Eoghan Ballard has made an interesting argument that the word hoodoo derives from the Spanish word for "Jewish." Although this sounds unlikely on the face of it, there is some precedent for the idea: Among Cuban practitioners of Central African Mkisi-worship -- which is called Palo ("Sticks") in Spanish, due to its use of woods, roots, and herbs -- there are two major groups, those who practice Palo Cristiano (Christian Palo) and those who practice Palo Judio (Jewish Palo).
In this context, the word Judio (pronounced hoo-dyoh) does not refer to Judaism per se; it refers to the fact that the adherents of this subset of Palo are unconverted to Christianity -- they retain African symbolism in their practice and, like the Jews, they have refused to give themselves over to Christianity.
Other regionally popular names for hoodoo in the black community include "conjuration," "conjure," "witchcraft," "rootwork," "candle burning," and "tricking." The first three are simply English words; the fourth is a recognition of the pre-eminence that dried roots play in the making of charms and the casting of spells, and the fifth and sixth are special meanings for common English words.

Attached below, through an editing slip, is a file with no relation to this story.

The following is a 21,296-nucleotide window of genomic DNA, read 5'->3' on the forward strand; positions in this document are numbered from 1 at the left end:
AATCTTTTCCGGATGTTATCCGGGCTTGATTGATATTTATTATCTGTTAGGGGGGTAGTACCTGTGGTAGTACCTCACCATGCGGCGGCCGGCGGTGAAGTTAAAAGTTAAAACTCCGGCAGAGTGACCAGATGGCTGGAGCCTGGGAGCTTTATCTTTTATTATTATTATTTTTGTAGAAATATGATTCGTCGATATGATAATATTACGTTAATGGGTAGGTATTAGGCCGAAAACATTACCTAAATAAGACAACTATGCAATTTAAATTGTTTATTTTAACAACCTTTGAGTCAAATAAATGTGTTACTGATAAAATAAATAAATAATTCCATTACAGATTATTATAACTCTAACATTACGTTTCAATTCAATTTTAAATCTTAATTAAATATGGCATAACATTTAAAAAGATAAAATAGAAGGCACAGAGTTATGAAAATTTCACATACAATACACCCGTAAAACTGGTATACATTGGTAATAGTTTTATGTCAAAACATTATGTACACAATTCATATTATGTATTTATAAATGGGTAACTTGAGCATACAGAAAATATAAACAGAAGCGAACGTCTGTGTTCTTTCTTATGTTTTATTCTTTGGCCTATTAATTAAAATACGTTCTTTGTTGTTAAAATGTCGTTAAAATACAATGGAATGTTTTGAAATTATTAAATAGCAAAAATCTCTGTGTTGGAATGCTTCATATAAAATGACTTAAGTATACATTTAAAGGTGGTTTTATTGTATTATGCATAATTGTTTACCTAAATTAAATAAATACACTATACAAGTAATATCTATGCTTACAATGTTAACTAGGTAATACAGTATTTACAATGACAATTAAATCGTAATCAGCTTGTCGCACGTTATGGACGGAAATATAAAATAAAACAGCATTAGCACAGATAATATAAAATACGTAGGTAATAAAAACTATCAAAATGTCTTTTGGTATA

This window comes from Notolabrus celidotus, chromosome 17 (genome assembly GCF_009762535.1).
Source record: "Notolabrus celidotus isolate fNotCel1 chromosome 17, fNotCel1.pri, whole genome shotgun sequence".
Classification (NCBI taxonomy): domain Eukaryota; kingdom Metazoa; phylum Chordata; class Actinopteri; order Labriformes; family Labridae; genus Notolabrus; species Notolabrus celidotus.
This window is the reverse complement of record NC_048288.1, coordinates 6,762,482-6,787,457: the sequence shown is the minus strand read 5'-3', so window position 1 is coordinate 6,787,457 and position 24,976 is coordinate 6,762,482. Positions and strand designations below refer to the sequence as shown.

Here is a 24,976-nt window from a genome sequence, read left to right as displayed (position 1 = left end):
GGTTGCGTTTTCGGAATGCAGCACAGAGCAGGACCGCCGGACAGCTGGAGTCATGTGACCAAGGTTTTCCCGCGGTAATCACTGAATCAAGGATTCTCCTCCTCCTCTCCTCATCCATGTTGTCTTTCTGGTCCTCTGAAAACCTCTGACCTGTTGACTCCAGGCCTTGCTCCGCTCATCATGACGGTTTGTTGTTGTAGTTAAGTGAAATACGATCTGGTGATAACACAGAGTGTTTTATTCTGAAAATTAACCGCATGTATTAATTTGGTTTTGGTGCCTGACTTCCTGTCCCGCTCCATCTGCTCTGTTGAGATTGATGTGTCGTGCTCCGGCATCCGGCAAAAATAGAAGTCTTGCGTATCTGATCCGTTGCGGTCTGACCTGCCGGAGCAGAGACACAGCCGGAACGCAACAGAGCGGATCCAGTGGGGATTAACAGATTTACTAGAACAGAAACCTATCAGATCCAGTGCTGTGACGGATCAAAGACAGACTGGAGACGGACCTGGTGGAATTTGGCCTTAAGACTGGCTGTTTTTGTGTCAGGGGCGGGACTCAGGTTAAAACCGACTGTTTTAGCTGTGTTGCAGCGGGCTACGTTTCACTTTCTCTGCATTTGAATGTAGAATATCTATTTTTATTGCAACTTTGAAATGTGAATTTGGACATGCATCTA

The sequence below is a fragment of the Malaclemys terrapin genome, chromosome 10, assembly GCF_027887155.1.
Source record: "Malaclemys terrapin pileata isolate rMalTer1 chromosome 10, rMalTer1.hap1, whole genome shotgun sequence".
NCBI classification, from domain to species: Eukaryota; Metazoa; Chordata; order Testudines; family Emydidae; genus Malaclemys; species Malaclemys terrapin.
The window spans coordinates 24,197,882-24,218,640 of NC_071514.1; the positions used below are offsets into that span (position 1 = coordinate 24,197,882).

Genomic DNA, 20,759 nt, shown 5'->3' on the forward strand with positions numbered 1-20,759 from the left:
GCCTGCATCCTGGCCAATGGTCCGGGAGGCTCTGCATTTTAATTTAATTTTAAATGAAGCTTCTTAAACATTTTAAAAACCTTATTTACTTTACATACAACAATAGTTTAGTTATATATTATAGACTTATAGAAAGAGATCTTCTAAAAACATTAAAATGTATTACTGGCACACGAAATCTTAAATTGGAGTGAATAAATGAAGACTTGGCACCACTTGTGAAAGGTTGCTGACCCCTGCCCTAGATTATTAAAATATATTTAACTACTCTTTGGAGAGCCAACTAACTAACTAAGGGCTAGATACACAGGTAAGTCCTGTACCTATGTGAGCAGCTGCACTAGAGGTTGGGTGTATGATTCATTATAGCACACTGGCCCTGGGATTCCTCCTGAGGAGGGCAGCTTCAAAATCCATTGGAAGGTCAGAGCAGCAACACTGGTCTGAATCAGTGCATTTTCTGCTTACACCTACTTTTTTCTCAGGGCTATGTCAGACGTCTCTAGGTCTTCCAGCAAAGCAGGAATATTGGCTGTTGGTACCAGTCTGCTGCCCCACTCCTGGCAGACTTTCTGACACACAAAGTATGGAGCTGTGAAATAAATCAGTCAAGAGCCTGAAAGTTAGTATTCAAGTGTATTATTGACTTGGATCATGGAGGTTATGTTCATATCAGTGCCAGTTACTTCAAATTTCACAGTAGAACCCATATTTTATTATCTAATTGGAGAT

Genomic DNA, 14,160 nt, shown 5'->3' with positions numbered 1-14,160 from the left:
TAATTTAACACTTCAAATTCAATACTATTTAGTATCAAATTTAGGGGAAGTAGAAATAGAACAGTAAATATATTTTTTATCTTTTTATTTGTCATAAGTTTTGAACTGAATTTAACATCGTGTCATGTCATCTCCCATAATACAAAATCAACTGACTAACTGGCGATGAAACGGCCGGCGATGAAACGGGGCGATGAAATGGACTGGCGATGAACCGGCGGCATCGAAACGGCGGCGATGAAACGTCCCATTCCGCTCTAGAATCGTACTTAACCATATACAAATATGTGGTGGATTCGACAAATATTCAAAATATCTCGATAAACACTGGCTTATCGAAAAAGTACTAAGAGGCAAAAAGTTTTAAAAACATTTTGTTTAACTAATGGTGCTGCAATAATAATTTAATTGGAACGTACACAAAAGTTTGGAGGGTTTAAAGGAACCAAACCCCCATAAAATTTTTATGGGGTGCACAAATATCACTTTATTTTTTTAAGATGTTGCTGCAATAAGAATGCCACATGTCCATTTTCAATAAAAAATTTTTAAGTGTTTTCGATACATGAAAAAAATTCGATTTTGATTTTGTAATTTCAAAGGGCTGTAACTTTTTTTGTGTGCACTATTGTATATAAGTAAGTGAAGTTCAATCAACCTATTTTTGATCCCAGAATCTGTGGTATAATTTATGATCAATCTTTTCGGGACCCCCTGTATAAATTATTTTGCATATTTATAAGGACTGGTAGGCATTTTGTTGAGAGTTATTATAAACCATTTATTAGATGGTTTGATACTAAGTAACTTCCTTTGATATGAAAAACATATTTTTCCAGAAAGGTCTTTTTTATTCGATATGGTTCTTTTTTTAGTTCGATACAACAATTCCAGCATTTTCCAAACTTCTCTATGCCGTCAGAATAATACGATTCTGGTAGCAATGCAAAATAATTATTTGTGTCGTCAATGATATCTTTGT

Hoodoo is used as a noun to name both the system of magic ("He used hoodoo on her") and its practitioners ("Doctor Buzzard was a great hoodoo in his day").
Hoodoo is an American term, originating in the 19th century or earlier.
One of its meanings refers to African-American folk magic.
This lengthy article has been subdivided into several sections: HOODOO, CONJURE, ROOTWORK: Definition of Terms: How I Define Hoodoo WHAT HOODOO IS: An African-American Folk-Magic Tradition WHAT HOODOO IS NOT: Voodoo, Santeria, Palo, Brujeria, etc.
ADMIXTURES: European, Spiritist, and Kabbalist Influences on Hoodoo ADMIXTURES: Asian, Hindu, Buddhist, and Taoist Influences on Hoodoo RESPECT: What It Is Hoodoo, Conjure, Rootwork, and similar terms refer to the practice of African American folk magic.(The transcription is by Gorgen Antonsson, [email protected], and Alan Balfour, [email protected]): "HOODOO LADY BLUES" Arthur "Big Boy" Crudup Believe I'll drop down in Louisiana, just to see a dear old friend of mine Believe I'll drop down in Louisiana, just to see a dear old friend of mine You know, maybe she can help me, durn my hard, hard time.You know they tell me in Louisiana, there's hoodoos all over there You know they tell me in Louisiana, there's hoodoos all over there You know they'll do anything for the money, man, in the world, I declare.Here is how i define the word "hoodoo": Hoodoo consists of a large body of African folkloric practices and beliefs with a considerable admixture of American Indian botanical knowledge and European folklore.Although most of its adherents are black, contrary to popular opinion, it has always been practiced by both whites and blacks in America.It is Eoghan's theory that the word hoodoo may derive from the special sense in which this Afro-Caribbean Spanish term Judio is used in Palo -- and would thus refer to African slaves who refused to renounce African customs and practices.